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About Spenceragain

  1. Oh, I just assumed you were familiar with OneNote. So many people have researched multiple options. The "refusal" goes back years and is well documented in these forums. Some love it as it is - hell, I still love so much about Evernote. And the web clipper is a work of art. For a while I tried to change so that Evernote would work for me, but I ultimately had to find something else that allowed me to organize in a way I felt comfortable with. I don't understand why they implemented "stacks," since they were so adamant that "notebooks/notes" was all anyone needed. The thing is, adding the ability to have sub-folders, the way something like Nimbus Notes does, wouldn't negatively impact anyone who prefers tags. It would simply add an option that many users have been clamoring for. I was using the web version quite a bit last year, and what I have always loved about Evernote was the visual layout and the ability to have a visual overview at all times of "notebooks/list of notes/current or selected note." The new web version design did away with that and didn't even provide the option to use that view, thus removing one of the things that kept me from switching.
  2. OneNote offers up to six levels of hierarchy, as I'm sure you're aware.
  3. I was a paying customer who switched to OneNote after seeing the new web version and the continued refusal to allow multiple sub-folders, and that was before Microsoft made switching much, much easier: https://www.onenote.com/import-evernote-to-onenote. Their web clipper could use more improvement, but the desktop version I use is absolutely loaded with features and MS is actually asking users what features they desire (as opposed to being told what features they are allowed). I'm very pleased with the switch.
  4. In fairness, Evernote isn't alone. Swiping changed everything. It had such an impact that a large chunk of the designing population has simply disregarded the desktop computer as being irrelevant to their concerns. They prefer designing for tablets and phones. It's the same issue with scroll bars. Why, as monitors have continually increased in size and resolution, has the width of scrollbars the past few years begun to shrink more and more, to the point that they are almost useless? Did the public have a sudden consensus that they didn't want to be able to grab the scroll bar without having to concentrate closely on it in order to hit a spot within the 6 to 15 pixels they have for a target? No. Graphic designers find scroll bars unsightly. Can one good argument be made that this change is intended to benefit the user? Even Microsoft, once requiring that certain standards be maintained, such as a menu at the top of the screen that had to start with "File/Edit/View" back in the age when one had to learn an entirely new interface with each new program - even they actually hide things like scroll bars now. A user must move the mouse to the right of the screen, and if there is more content to display, a scroll bar will fade into view. If not, you just wasted time and added to your carpel tunnel issues by having to play hide and seek. It's idiocy. I've yet to walk in to a corporate office and see hundreds of people using tablets to do their work, but we're designing "mobile first" regardless, because aesthetics now trumps all other concerns. So, hats off to Evernote. The new web layout is impressive. Obviously a lot of work went into it. It's sleek, and yes, very nice for use on a phone. But I don't do the majority of my work on a phone, so goodbye Evernote.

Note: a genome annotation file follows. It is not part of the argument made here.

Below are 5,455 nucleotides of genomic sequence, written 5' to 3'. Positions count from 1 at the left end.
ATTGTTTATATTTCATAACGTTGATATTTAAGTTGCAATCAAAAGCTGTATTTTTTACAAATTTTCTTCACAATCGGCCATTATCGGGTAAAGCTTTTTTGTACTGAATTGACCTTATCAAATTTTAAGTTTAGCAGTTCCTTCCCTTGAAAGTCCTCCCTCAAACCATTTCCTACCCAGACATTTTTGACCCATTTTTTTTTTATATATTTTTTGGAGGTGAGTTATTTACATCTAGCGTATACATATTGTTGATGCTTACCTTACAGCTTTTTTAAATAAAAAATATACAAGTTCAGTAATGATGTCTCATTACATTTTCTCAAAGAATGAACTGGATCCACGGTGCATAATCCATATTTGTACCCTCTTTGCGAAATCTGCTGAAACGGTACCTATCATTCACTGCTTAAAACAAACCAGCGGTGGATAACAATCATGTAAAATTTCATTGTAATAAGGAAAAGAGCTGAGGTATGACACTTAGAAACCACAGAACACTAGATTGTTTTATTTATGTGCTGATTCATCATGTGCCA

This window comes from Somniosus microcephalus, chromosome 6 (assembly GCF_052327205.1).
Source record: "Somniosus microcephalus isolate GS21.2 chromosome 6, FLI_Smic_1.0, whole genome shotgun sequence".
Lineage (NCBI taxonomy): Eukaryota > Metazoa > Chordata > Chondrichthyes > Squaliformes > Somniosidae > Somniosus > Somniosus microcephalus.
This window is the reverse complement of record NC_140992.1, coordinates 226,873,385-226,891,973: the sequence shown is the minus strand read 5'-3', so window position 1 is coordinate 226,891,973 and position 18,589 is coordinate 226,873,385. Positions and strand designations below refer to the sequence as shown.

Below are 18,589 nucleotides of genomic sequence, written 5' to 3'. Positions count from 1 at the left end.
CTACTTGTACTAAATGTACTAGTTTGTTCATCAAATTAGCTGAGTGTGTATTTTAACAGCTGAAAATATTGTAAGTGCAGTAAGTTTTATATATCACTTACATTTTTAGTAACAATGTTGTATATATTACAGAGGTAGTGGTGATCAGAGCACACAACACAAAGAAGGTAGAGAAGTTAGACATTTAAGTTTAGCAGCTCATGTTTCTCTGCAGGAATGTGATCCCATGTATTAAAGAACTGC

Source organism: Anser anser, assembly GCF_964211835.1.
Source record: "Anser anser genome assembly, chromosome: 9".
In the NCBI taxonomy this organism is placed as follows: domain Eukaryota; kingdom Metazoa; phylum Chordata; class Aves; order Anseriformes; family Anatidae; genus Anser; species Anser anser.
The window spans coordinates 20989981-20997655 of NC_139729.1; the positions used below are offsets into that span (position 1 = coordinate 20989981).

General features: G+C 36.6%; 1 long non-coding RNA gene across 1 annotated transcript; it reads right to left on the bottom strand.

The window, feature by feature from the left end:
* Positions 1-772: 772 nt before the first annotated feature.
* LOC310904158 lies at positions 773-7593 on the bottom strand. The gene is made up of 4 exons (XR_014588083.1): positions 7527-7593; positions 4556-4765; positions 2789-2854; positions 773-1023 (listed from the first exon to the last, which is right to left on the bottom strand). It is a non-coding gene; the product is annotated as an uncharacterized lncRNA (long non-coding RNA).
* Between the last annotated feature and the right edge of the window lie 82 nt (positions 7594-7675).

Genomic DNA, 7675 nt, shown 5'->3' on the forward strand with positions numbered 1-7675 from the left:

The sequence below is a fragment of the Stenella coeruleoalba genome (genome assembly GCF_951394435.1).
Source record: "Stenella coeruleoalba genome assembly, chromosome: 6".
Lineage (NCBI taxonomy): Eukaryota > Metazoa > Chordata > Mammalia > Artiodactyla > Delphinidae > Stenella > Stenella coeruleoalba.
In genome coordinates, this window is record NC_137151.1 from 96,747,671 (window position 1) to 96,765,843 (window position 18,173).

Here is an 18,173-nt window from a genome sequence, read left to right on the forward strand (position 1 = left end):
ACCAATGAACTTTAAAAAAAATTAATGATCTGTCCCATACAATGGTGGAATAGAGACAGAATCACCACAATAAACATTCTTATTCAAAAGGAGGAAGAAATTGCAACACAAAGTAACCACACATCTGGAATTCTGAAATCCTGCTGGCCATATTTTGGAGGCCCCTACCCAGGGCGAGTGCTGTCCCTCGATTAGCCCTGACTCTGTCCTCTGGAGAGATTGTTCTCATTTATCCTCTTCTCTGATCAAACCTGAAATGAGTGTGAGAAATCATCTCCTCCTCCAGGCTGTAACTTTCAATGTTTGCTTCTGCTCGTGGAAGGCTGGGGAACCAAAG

5. I've been a user on and off since 2008 and a paying member for maybe six months and have passed the point where I hope the company will listen to its users. The years of ignoring calls for subfolders, arrogantly insisting that the user use the product the way the company demands rather than implement a simple feature, left me always on the hunt for a replacement. The snarky replies and actual suggestions that users may want to use a different product had me just about convinced. Then came the joke that is the new web version, which abandons just about everything I liked about the product, evidently created to address an epidemic of folks being "distracted" by the content of their screen. Screens keep growing in size and resolution while products like Evernote reduce what content can be shown on the screen regardless of size. I'm in the process of moving all my content, actually importing it into three different products so that I can compare my experience with each before making a decision. That's the level of dedication I have to ditching Evernote.
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